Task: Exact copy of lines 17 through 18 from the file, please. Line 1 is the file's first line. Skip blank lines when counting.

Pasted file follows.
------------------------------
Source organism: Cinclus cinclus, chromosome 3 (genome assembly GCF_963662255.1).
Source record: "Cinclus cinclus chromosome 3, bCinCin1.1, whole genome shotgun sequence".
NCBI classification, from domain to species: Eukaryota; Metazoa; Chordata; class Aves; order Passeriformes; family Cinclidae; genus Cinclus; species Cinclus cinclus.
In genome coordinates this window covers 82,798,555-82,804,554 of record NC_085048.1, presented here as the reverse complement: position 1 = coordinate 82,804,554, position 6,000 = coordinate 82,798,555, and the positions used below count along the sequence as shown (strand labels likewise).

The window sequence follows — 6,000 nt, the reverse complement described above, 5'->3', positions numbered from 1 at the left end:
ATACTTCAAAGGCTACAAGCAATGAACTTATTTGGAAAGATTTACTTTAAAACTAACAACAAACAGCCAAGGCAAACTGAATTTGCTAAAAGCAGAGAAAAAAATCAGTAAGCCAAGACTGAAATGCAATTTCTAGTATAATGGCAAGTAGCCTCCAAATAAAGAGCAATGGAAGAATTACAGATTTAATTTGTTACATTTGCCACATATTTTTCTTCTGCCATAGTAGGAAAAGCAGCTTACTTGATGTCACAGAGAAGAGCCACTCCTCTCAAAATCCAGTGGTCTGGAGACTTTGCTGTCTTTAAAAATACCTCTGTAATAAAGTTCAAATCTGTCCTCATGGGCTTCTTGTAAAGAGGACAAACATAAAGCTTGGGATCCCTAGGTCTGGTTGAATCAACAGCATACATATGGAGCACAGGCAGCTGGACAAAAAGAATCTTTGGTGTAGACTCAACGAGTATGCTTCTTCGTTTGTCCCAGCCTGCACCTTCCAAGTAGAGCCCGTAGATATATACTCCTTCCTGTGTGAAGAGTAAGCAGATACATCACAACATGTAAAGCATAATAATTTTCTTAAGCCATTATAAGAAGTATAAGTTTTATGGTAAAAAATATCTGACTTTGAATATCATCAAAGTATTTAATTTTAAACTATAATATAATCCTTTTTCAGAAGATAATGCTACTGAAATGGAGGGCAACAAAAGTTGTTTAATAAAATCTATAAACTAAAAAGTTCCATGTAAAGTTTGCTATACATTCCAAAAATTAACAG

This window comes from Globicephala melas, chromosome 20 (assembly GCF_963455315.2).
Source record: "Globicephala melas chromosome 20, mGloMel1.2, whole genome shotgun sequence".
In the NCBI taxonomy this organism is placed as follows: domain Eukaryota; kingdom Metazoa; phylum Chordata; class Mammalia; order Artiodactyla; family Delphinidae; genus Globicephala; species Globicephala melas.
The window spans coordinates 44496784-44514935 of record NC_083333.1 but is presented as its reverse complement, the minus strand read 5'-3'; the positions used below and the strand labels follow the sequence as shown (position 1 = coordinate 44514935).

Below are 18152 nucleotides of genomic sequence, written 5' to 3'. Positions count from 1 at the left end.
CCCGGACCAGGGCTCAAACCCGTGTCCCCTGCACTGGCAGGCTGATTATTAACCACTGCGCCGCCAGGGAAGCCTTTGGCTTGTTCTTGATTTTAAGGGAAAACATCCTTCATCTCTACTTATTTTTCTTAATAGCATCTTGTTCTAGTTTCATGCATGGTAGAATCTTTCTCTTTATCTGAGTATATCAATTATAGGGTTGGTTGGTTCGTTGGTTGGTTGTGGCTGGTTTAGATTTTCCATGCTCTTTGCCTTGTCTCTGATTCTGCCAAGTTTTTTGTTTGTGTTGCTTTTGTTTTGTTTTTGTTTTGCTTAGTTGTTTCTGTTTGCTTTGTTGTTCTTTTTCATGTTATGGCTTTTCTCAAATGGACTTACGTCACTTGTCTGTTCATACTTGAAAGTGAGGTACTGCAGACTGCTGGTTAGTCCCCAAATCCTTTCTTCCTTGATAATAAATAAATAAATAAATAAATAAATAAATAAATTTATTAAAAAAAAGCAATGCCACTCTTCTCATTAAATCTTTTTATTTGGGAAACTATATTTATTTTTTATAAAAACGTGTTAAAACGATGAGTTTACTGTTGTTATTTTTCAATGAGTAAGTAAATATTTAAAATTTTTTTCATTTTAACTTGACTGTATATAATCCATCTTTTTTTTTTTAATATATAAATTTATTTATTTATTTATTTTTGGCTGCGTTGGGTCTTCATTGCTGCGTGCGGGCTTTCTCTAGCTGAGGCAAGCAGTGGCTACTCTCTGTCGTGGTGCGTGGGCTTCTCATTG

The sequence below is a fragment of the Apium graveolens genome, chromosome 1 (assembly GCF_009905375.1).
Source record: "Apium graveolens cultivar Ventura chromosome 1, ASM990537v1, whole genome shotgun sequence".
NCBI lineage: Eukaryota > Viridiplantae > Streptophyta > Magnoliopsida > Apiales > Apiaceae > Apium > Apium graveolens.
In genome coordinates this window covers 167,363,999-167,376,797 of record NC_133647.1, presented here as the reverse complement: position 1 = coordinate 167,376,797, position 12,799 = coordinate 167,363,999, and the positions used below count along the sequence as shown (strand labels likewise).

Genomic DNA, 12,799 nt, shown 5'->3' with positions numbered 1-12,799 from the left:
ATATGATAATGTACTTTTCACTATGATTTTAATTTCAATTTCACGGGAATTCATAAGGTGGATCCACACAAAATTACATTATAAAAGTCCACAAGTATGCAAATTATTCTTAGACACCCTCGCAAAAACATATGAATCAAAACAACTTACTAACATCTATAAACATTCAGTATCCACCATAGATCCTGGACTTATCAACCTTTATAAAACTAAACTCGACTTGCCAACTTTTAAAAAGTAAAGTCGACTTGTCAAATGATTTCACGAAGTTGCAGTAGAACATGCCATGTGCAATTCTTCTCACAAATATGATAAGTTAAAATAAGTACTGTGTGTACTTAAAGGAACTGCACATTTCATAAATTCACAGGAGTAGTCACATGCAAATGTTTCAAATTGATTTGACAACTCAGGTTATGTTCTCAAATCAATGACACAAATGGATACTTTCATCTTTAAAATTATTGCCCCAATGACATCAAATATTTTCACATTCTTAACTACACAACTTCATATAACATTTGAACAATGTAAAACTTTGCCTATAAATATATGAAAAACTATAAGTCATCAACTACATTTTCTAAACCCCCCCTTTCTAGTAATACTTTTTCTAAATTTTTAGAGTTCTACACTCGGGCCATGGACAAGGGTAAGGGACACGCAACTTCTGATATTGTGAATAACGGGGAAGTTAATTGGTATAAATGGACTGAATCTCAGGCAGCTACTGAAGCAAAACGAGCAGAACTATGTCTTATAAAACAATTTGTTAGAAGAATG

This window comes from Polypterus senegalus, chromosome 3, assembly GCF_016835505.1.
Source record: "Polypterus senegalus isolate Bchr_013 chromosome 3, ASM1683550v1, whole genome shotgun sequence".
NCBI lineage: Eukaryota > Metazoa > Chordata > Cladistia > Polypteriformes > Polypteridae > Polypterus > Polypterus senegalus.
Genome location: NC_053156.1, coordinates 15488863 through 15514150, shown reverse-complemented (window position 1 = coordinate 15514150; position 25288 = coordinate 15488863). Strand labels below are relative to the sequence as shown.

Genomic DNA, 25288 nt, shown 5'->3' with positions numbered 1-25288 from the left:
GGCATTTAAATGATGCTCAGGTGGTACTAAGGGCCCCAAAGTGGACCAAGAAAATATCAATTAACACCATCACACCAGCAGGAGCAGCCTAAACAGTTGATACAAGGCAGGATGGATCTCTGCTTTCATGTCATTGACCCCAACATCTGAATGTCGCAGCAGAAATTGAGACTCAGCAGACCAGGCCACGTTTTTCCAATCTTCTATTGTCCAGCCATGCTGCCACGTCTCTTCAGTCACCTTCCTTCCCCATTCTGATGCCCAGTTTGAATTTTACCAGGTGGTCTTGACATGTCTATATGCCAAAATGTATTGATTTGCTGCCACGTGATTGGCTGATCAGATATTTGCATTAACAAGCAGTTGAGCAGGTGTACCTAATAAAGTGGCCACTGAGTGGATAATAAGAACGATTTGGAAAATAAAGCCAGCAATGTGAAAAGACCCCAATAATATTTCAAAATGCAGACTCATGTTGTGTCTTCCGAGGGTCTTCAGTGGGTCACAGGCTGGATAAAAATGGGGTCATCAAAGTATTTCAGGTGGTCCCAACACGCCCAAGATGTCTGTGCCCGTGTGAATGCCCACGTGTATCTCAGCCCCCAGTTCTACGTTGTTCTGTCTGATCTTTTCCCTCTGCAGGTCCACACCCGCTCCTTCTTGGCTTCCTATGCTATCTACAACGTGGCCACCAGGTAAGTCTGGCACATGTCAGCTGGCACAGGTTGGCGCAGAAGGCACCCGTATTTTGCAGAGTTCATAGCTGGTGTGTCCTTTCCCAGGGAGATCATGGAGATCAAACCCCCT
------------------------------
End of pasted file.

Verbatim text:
Genomic DNA, 12,799 nt, shown 5'->3' with positions numbered 1-12,799 from the left:
ATATGATAATGTACTTTTCACTATGATTTTAATTTCAATTTCACGGGAATTCATAAGGTGGATCCACACAAAATTACATTATAAAAGTCCACAAGTATGCAAATTATTCTTAGACACCCTCGCAAAAACATATGAATCAAAACAACTTACTAACATCTATAAACATTCAGTATCCACCATAGATCCTGGACTTATCAACCTTTATAAAACTAAACTCGACTTGCCAACTTTTAAAAAGTAAAGTCGACTTGTCAAATGATTTCACGAAGTTGCAGTAGAACATGCCATGTGCAATTCTTCTCACAAATATGATAAGTTAAAATAAGTACTGTGTGTACTTAAAGGAACTGCACATTTCATAAATTCACAGGAGTAGTCACATGCAAATGTTTCAAATTGATTTGACAACTCAGGTTATGTTCTCAAATCAATGACACAAATGGATACTTTCATCTTTAAAATTATTGCCCCAATGACATCAAATATTTTCACATTCTTAACTACACAACTTCATATAACATTTGAACAATGTAAAACTTTGCCTATAAATATATGAAAAACTATAAGTCATCAACTACATTTTCTAAACCCCCCCTTTCTAGTAATACTTTTTCTAAATTTTTAGAGTTCTACACTCGGGCCATGGACAAGGGTAAGGGACACGCAACTTCTGATATTGTGAATAACGGGGAAGTTAATTGGTATAAATGGACTGAATCTCAGGCAGCTACTGAAGCAAAACGAGCAGAACTATGTCTTATAAAACAATTTGTTAGAAGAATG